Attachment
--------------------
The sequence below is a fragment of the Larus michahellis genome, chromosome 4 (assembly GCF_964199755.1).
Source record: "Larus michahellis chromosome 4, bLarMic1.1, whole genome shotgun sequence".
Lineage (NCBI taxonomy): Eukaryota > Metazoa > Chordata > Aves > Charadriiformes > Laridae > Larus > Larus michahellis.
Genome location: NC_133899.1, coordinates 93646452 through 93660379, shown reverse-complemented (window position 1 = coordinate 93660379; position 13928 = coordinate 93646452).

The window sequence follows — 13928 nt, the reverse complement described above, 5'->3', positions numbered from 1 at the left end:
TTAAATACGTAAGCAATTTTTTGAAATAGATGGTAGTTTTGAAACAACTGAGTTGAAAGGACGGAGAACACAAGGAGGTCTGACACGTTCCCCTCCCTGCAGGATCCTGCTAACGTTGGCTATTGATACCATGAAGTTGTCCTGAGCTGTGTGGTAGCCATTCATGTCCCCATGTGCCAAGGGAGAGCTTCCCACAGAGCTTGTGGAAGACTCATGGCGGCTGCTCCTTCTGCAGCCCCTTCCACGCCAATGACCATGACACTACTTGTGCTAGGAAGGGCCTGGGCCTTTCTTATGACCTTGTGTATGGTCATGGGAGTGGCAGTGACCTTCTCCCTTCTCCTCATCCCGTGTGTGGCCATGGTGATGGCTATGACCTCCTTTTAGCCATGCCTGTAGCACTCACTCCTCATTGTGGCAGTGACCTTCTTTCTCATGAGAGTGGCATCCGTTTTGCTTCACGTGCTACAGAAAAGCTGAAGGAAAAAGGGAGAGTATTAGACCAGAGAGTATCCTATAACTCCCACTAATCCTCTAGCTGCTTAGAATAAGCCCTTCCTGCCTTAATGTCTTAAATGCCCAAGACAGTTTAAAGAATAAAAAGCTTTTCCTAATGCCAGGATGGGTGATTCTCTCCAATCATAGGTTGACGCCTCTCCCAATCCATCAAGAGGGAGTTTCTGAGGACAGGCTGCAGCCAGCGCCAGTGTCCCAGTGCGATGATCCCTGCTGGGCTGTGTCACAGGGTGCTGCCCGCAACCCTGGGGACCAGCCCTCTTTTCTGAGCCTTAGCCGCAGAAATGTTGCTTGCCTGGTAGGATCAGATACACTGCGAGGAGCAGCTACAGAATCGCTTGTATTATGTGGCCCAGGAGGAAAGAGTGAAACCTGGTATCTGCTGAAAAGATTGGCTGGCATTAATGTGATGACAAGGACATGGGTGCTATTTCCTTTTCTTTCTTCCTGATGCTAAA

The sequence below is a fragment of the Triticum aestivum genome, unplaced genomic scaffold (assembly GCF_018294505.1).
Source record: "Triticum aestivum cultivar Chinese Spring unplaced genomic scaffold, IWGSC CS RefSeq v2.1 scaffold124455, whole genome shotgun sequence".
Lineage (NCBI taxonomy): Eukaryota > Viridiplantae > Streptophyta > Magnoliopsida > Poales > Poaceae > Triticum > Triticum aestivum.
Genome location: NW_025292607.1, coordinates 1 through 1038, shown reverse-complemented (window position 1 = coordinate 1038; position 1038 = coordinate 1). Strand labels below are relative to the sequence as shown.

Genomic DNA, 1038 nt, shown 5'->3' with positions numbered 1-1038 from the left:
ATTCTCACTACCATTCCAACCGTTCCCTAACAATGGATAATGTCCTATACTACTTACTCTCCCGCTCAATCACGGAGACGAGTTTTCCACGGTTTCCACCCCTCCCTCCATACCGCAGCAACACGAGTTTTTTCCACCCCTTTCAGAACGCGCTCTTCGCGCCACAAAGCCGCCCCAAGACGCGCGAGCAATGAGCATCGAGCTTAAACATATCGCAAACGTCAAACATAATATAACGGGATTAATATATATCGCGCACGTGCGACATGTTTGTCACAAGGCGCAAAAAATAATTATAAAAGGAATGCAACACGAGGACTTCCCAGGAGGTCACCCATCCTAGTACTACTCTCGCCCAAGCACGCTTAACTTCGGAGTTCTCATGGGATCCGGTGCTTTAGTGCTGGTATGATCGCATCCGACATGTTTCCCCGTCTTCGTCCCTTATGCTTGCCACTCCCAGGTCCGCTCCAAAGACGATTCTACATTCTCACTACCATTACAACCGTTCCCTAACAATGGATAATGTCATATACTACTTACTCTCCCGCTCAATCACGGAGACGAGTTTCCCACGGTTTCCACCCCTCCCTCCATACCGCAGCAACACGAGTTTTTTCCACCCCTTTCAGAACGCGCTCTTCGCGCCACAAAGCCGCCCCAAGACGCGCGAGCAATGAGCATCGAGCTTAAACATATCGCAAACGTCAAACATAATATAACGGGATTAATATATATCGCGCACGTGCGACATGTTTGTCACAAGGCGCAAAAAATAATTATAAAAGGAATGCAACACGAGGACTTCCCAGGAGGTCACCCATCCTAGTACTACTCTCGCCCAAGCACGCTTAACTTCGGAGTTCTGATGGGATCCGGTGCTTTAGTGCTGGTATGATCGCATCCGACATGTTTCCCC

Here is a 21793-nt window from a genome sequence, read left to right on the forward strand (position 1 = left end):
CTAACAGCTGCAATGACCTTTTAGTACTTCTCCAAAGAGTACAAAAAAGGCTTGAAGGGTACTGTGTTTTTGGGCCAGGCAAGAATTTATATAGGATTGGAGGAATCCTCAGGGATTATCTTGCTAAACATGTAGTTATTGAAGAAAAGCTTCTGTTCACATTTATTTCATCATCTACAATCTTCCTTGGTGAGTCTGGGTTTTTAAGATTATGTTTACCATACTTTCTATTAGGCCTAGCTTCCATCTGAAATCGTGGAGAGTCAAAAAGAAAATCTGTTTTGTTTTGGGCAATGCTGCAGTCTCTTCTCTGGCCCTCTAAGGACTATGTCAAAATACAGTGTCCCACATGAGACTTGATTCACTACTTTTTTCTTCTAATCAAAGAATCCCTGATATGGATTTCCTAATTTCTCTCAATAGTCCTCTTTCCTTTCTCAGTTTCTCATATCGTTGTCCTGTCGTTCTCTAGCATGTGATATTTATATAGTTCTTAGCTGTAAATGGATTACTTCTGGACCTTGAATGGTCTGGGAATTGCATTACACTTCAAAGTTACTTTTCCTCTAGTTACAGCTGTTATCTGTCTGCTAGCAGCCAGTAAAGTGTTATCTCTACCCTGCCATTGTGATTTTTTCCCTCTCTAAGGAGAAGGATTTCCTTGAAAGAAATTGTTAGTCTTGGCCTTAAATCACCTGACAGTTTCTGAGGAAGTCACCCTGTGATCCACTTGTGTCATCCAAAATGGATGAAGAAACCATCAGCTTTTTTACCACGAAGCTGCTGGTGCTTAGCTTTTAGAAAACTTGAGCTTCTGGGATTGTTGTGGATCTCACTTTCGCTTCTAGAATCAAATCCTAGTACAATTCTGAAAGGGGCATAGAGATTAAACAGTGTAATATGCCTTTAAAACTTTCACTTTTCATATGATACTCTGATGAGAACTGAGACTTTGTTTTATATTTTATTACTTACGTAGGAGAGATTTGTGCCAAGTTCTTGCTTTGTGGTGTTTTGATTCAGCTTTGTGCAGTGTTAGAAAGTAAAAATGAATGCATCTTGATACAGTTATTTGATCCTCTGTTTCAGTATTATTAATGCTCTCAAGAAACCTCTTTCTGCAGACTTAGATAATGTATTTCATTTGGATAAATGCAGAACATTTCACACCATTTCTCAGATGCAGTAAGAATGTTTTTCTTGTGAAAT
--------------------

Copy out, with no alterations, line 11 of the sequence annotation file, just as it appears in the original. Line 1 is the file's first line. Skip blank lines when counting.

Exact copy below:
Genomic DNA, 1038 nt, shown 5'->3' with positions numbered 1-1038 from the left: